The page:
This is an extract from an interview with Tim Etchells, Artistic Director of Forced Entertainment – read the full interview here.
We have a questioning attitude to story and storytelling – especially since we don’t make work that’s particularly character or narrative based. It’s not that there is an objection to story as such, it’s just that we have an understanding of story as one of the ways that theatre tends to organise itself, not the only one. Literary theatre often ties it’s meaning to narrative structures – neat and argumentative, where we’ve always been interested in structures that are more like music or architecture, structures in the work that are more like pattern or emotional journey or textural journey. In many ways our work has as much in common with dance or music or visual art performance as it does with theatre, if you think of theatre as literary theatre.
That said, I think very often we’ve dealt with story as a material but we’ve tended to think about story pluralistically: why do you only have to have one?! I think a lot of our work is based on the idea that what you’ve got on stage is a machine for generating many stories or different possibilities for stories. One of the things that the audience is doing I think is linking things together and making connections. Some of the pieces we have made have a raw material that is very narratively charged and we work by combining and recombining that material. I’m thinking about relatively early but quite important works like Club of No Regrets or 12am: Awake & Looking Down. The latter has hundreds of named characters who’s names are written on cardboard placards and the performers change costumes constantly and appear as all these characters. It’s theatre as dressing up box. There’s no story but in a sense, as all of these figures move past each other, a kind of kaleidoscopic narrative happens: Elvis Presley goes this way and A Nine Year Old Shepherd Boy goes that way and just for one moment you’re thinking, “On what mountain side did they meet?” And then it’s gone. I think we like that idea of the stage as a space that generates story but we don’t like to get locked into telling one.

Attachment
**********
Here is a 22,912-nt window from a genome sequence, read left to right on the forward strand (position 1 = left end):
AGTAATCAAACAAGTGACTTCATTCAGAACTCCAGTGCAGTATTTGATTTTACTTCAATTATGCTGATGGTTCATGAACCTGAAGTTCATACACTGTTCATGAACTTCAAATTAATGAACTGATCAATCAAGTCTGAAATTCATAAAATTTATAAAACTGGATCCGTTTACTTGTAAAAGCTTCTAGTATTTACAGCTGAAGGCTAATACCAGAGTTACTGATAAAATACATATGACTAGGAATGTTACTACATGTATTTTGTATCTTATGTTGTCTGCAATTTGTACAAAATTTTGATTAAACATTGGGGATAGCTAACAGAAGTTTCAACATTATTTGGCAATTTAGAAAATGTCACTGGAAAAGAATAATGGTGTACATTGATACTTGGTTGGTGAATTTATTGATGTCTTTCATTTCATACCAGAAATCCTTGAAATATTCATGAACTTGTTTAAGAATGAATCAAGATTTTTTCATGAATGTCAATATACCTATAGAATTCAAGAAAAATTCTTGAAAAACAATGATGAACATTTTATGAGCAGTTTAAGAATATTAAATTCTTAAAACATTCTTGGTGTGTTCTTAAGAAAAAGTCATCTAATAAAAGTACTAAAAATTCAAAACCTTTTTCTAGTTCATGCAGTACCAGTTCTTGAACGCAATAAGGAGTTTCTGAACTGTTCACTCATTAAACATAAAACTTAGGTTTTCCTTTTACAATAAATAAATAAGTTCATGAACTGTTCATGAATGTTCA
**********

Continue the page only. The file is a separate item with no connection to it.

E.M. Forster gives a great bit of advice to novelists which is “only connect”. Of course we have time for that impulse but I think we’re also interested in the idea of ‘also disconnect’. What happens when you put things down on the stage that don’t belong together and leave them like that? As an audience or watcher you’re then forced to somehow reconcile those things.